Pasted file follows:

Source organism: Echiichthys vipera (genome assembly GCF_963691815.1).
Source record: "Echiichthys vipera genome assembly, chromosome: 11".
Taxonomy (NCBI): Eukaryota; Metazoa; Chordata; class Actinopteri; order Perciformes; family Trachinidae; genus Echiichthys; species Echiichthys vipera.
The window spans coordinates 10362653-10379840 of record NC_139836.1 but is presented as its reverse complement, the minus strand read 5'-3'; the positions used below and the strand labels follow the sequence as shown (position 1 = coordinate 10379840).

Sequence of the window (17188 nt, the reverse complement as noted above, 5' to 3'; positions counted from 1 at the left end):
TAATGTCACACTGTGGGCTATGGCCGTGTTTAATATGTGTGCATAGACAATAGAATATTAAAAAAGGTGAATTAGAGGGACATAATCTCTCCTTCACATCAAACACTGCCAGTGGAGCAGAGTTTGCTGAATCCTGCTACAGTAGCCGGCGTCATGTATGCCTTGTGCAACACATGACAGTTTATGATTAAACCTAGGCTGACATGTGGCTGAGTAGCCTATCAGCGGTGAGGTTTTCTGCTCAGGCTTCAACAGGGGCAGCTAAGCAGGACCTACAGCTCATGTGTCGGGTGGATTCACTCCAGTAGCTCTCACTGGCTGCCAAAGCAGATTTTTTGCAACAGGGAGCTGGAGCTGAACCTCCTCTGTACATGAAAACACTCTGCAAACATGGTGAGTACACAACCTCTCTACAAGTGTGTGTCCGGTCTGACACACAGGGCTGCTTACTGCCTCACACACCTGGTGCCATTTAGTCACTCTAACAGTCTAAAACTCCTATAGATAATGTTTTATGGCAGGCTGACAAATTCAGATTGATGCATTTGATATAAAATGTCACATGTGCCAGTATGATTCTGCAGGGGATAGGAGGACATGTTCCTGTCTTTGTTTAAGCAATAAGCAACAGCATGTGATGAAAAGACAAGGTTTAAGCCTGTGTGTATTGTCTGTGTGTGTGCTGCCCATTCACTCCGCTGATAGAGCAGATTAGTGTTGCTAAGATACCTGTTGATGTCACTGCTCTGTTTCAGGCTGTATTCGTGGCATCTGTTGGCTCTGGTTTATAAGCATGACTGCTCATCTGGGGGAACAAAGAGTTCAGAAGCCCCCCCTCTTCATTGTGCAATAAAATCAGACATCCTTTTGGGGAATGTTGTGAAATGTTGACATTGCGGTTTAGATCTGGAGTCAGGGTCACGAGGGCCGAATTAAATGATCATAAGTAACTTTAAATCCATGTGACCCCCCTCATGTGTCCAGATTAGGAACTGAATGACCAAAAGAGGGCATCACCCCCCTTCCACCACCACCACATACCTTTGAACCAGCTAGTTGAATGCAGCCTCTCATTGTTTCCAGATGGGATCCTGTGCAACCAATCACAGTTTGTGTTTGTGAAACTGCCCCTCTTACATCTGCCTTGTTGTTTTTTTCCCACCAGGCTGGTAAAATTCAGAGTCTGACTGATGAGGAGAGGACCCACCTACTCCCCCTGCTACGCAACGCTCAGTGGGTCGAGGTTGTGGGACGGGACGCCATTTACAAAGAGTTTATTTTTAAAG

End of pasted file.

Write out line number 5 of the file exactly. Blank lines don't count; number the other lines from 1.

Sequence of the window (17188 nt, the reverse complement as noted above, 5' to 3'; positions counted from 1 at the left end):